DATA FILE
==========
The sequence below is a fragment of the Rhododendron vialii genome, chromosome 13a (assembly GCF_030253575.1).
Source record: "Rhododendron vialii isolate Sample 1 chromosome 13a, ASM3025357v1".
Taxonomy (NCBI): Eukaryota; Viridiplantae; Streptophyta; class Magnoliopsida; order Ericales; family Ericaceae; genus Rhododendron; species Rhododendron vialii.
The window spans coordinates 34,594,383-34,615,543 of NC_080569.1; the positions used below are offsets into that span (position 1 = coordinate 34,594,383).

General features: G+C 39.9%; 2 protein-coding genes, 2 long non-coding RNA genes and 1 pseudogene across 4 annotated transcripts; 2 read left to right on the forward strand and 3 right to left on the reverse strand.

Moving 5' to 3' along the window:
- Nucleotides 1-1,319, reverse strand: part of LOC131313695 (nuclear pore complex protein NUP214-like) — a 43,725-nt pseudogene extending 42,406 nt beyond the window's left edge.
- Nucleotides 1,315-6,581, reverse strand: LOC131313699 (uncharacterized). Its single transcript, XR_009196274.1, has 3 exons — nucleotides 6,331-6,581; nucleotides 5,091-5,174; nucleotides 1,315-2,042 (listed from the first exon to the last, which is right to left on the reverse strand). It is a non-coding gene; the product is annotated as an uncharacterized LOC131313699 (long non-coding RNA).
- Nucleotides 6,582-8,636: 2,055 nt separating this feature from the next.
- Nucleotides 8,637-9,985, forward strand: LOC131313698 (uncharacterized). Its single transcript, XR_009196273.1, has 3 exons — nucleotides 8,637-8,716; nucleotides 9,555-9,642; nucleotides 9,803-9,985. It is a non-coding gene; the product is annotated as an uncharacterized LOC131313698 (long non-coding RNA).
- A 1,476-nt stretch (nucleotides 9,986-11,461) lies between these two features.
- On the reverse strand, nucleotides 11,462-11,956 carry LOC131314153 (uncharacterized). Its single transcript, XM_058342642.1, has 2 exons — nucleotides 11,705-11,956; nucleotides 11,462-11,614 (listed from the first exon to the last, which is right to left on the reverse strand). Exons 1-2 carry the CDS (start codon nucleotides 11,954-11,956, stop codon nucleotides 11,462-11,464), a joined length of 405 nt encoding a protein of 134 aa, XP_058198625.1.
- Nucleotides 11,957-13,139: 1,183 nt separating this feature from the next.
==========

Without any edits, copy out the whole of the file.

The sequence below is a fragment of the Rhododendron vialii genome, chromosome 13a (assembly GCF_030253575.1).
Source record: "Rhododendron vialii isolate Sample 1 chromosome 13a, ASM3025357v1".
Taxonomy (NCBI): Eukaryota; Viridiplantae; Streptophyta; class Magnoliopsida; order Ericales; family Ericaceae; genus Rhododendron; species Rhododendron vialii.
The window spans coordinates 34,594,383-34,615,543 of NC_080569.1; the positions used below are offsets into that span (position 1 = coordinate 34,594,383).

General features: G+C 39.9%; 2 protein-coding genes, 2 long non-coding RNA genes and 1 pseudogene across 4 annotated transcripts; 2 read left to right on the forward strand and 3 right to left on the reverse strand.

Moving 5' to 3' along the window:
- Nucleotides 1-1,319, reverse strand: part of LOC131313695 (nuclear pore complex protein NUP214-like) — a 43,725-nt pseudogene extending 42,406 nt beyond the window's left edge.
- Nucleotides 1,315-6,581, reverse strand: LOC131313699 (uncharacterized). Its single transcript, XR_009196274.1, has 3 exons — nucleotides 6,331-6,581; nucleotides 5,091-5,174; nucleotides 1,315-2,042 (listed from the first exon to the last, which is right to left on the reverse strand). It is a non-coding gene; the product is annotated as an uncharacterized LOC131313699 (long non-coding RNA).
- Nucleotides 6,582-8,636: 2,055 nt separating this feature from the next.
- Nucleotides 8,637-9,985, forward strand: LOC131313698 (uncharacterized). Its single transcript, XR_009196273.1, has 3 exons — nucleotides 8,637-8,716; nucleotides 9,555-9,642; nucleotides 9,803-9,985. It is a non-coding gene; the product is annotated as an uncharacterized LOC131313698 (long non-coding RNA).
- A 1,476-nt stretch (nucleotides 9,986-11,461) lies between these two features.
- On the reverse strand, nucleotides 11,462-11,956 carry LOC131314153 (uncharacterized). Its single transcript, XM_058342642.1, has 2 exons — nucleotides 11,705-11,956; nucleotides 11,462-11,614 (listed from the first exon to the last, which is right to left on the reverse strand). Exons 1-2 carry the CDS (start codon nucleotides 11,954-11,956, stop codon nucleotides 11,462-11,464), a joined length of 405 nt encoding a protein of 134 aa, XP_058198625.1.
- Nucleotides 11,957-13,139: 1,183 nt separating this feature from the next.